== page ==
A detailed and useful review of vascular destabilizing agents (VDA) and their tremendous potential when applied in combination with radiotherapy was recently published.1 It should be of note to the cancer community that alternatives to the compounds described by Siemann et al.1 are available. Arsenic trioxide (ATO) is inexpensive, readily available, provides similar biologic effects, and has been studied extensively in preclinical models and clinical trials.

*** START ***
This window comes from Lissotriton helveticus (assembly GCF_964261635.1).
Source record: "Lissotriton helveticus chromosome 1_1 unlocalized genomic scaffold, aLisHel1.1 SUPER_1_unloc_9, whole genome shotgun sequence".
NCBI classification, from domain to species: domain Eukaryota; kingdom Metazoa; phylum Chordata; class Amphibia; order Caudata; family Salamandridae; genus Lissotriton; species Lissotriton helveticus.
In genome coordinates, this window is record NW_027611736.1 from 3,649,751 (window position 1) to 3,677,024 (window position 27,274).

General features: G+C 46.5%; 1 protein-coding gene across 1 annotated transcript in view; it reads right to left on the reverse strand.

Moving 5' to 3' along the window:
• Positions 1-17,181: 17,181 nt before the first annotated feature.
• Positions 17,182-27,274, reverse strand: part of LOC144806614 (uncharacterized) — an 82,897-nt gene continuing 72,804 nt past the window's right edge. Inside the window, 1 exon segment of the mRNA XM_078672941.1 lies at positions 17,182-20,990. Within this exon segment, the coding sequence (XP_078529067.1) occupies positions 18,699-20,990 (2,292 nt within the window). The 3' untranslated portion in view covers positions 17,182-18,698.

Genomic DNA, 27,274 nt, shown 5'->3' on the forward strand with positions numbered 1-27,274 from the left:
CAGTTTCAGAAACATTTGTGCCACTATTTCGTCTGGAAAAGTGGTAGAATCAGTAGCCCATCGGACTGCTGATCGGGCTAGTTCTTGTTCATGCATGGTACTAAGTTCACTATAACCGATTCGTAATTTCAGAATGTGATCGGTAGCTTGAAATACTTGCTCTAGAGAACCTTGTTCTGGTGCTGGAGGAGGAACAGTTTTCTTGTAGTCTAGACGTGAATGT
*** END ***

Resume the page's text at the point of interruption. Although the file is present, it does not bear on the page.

ATO belongs to the small-molecule VDA described by Siemann et al. that acts by tubulin depolymerization. Like some of the compounds described, ATO derives from a natural source, acts preferentially on mature tumor vasculature, and causes a rapid stasis of blood flow in the tumor core after its administration. Our group was the first to demonstrate the antitumor effect of ATO2 and the first to show that its antitumor effect is enhanced by radiotherapy under a fractionated schema3 and using an orthotopic tumor model.4 ATO has become the preferred salvage treatment for patients with acute promyelocytic leukemia and tolerated dosages have been established.5,6 The safety and efficacy of ATO is currently being evaluated in a Phase I multicenter, dose-escalation clinical trial in combination with radiotherapy for patients with newly diagnosed malignant glioma.7 What distinguishes ATO from the compounds described by Siemann et al. is that it is readily available from any of a number of nonproprietary sources (Sigma-Aldrich; St. Louis, MO) at minimal cost.